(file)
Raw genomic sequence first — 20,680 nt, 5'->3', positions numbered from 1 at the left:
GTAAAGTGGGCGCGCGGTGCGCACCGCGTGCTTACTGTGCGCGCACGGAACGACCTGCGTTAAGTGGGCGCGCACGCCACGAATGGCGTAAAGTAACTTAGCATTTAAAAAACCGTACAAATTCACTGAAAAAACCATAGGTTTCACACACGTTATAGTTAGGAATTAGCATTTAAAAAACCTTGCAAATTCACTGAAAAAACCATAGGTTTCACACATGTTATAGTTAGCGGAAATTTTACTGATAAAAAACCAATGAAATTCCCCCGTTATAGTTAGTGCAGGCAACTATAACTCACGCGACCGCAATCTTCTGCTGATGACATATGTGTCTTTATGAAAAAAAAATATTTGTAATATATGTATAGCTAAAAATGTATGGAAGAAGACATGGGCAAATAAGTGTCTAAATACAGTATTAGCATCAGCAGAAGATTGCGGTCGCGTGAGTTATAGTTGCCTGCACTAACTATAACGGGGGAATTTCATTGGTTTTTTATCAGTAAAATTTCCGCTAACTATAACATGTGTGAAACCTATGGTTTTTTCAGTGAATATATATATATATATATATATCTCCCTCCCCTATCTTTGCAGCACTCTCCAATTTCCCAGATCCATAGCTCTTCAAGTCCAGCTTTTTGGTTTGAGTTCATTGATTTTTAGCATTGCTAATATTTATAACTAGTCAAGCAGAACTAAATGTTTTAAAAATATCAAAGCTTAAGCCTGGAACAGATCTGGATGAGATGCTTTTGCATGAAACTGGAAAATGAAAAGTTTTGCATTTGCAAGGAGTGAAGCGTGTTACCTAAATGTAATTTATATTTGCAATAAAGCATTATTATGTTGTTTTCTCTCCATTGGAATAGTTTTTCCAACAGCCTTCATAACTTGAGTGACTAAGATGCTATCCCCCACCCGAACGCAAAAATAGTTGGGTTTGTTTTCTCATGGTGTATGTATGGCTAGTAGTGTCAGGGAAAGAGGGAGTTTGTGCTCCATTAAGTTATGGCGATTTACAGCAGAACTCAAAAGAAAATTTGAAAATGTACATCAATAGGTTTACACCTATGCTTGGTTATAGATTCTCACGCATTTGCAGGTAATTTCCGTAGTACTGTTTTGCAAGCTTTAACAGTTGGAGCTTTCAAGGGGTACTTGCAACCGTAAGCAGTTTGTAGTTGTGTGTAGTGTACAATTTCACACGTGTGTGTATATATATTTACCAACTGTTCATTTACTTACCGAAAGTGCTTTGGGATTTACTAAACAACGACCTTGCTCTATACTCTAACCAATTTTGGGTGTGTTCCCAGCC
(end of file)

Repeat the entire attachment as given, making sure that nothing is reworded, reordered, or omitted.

Raw genomic sequence first — 20,680 nt, 5'->3', positions numbered from 1 at the left:
GTAAAGTGGGCGCGCGGTGCGCACCGCGTGCTTACTGTGCGCGCACGGAACGACCTGCGTTAAGTGGGCGCGCACGCCACGAATGGCGTAAAGTAACTTAGCATTTAAAAAACCGTACAAATTCACTGAAAAAACCATAGGTTTCACACACGTTATAGTTAGGAATTAGCATTTAAAAAACCTTGCAAATTCACTGAAAAAACCATAGGTTTCACACATGTTATAGTTAGCGGAAATTTTACTGATAAAAAACCAATGAAATTCCCCCGTTATAGTTAGTGCAGGCAACTATAACTCACGCGACCGCAATCTTCTGCTGATGACATATGTGTCTTTATGAAAAAAAAATATTTGTAATATATGTATAGCTAAAAATGTATGGAAGAAGACATGGGCAAATAAGTGTCTAAATACAGTATTAGCATCAGCAGAAGATTGCGGTCGCGTGAGTTATAGTTGCCTGCACTAACTATAACGGGGGAATTTCATTGGTTTTTTATCAGTAAAATTTCCGCTAACTATAACATGTGTGAAACCTATGGTTTTTTCAGTGAATATATATATATATATATATATCTCCCTCCCCTATCTTTGCAGCACTCTCCAATTTCCCAGATCCATAGCTCTTCAAGTCCAGCTTTTTGGTTTGAGTTCATTGATTTTTAGCATTGCTAATATTTATAACTAGTCAAGCAGAACTAAATGTTTTAAAAATATCAAAGCTTAAGCCTGGAACAGATCTGGATGAGATGCTTTTGCATGAAACTGGAAAATGAAAAGTTTTGCATTTGCAAGGAGTGAAGCGTGTTACCTAAATGTAATTTATATTTGCAATAAAGCATTATTATGTTGTTTTCTCTCCATTGGAATAGTTTTTCCAACAGCCTTCATAACTTGAGTGACTAAGATGCTATCCCCCACCCGAACGCAAAAATAGTTGGGTTTGTTTTCTCATGGTGTATGTATGGCTAGTAGTGTCAGGGAAAGAGGGAGTTTGTGCTCCATTAAGTTATGGCGATTTACAGCAGAACTCAAAAGAAAATTTGAAAATGTACATCAATAGGTTTACACCTATGCTTGGTTATAGATTCTCACGCATTTGCAGGTAATTTCCGTAGTACTGTTTTGCAAGCTTTAACAGTTGGAGCTTTCAAGGGGTACTTGCAACCGTAAGCAGTTTGTAGTTGTGTGTAGTGTACAATTTCACACGTGTGTGTATATATATTTACCAACTGTTCATTTACTTACCGAAAGTGCTTTGGGATTTACTAAACAACGACCTTGCTCTATACTCTAACCAATTTTGGGTGTGTTCCCAGCC